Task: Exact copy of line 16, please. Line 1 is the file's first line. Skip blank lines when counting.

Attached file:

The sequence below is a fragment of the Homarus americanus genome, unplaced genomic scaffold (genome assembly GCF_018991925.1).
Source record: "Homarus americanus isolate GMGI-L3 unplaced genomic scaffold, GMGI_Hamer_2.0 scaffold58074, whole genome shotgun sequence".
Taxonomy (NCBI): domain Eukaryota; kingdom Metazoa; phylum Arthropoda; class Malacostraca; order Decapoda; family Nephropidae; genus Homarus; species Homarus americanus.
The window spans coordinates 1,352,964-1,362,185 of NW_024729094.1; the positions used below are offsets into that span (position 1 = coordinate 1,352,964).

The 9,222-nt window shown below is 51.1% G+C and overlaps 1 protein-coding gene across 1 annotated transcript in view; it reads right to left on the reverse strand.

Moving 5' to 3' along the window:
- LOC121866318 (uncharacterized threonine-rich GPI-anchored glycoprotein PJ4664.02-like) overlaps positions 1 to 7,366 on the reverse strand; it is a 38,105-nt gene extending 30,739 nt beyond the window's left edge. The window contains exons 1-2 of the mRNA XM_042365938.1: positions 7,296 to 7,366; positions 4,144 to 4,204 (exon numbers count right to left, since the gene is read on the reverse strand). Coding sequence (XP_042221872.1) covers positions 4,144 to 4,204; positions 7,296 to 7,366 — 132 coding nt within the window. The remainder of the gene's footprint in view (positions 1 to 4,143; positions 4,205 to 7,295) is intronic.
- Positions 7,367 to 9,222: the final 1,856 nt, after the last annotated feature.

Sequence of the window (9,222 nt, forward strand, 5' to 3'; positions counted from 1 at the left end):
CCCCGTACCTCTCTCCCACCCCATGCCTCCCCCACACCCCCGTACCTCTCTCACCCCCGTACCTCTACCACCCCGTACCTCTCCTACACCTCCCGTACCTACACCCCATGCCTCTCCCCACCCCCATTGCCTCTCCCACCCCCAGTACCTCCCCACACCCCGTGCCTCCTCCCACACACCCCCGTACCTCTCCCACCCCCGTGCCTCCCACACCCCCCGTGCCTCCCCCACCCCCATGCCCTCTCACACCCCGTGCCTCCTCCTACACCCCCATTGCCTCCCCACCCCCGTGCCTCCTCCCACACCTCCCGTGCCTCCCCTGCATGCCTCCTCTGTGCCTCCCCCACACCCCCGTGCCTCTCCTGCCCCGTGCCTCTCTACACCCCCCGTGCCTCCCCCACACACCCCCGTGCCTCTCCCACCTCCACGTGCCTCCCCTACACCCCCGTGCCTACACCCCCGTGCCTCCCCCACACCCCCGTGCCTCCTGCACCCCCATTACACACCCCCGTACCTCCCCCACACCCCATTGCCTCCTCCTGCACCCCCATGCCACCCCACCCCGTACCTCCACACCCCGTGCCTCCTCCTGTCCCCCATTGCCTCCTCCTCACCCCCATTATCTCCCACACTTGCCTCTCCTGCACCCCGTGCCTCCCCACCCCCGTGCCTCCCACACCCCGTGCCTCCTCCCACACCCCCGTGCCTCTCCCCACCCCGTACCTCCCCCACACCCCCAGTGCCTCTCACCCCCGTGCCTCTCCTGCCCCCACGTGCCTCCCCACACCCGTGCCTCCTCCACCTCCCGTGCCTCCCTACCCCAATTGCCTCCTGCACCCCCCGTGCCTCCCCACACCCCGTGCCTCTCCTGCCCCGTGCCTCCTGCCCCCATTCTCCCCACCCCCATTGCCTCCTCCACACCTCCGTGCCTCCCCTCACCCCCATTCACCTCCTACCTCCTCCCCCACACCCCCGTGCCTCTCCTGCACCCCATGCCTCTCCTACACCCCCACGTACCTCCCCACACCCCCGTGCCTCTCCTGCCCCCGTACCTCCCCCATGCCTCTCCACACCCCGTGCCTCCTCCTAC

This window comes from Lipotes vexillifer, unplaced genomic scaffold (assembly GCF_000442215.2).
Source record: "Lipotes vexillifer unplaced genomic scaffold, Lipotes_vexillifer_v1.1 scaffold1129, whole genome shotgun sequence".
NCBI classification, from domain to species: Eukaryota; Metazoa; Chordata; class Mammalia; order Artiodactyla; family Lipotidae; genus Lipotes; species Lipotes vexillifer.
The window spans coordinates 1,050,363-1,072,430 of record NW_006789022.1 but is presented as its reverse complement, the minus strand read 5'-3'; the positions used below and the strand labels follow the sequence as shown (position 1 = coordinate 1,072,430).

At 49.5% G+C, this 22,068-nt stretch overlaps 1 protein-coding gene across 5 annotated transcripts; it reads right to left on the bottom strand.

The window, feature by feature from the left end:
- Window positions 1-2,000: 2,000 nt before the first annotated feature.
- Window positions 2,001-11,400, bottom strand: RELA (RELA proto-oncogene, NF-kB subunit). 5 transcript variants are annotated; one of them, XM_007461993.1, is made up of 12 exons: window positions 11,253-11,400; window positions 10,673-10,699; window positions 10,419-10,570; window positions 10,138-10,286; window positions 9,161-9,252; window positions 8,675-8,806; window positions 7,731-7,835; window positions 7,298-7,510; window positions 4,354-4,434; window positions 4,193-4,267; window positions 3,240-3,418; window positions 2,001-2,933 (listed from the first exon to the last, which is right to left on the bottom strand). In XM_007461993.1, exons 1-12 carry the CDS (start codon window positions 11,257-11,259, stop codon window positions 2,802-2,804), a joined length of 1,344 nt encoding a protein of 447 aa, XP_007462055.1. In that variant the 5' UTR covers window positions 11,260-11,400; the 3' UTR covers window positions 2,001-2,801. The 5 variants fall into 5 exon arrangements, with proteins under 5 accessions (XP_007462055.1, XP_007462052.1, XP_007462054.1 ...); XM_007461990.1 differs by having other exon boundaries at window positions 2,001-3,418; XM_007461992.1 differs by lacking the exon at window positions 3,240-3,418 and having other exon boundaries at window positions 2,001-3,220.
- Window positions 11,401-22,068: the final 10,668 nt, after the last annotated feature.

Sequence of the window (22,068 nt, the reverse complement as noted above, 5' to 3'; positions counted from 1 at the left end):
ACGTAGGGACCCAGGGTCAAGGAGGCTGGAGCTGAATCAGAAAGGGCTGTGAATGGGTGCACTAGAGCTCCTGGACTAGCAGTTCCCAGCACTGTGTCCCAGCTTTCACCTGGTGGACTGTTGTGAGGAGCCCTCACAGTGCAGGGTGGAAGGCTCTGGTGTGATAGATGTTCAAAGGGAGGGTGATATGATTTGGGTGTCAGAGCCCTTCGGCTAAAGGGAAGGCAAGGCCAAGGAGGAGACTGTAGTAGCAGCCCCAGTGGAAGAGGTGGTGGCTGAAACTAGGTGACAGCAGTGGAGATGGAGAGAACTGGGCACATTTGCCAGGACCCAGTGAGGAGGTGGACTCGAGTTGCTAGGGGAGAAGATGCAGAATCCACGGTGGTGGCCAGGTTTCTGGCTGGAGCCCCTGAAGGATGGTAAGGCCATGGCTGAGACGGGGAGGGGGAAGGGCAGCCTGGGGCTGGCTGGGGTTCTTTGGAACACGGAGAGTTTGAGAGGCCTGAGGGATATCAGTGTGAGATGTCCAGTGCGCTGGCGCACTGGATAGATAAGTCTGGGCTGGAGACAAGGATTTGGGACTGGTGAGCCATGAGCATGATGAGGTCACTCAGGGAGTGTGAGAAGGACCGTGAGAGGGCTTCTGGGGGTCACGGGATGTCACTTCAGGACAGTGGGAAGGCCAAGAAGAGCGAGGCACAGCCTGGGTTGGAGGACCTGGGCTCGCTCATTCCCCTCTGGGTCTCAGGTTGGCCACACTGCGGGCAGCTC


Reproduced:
The window, feature by feature from the left end: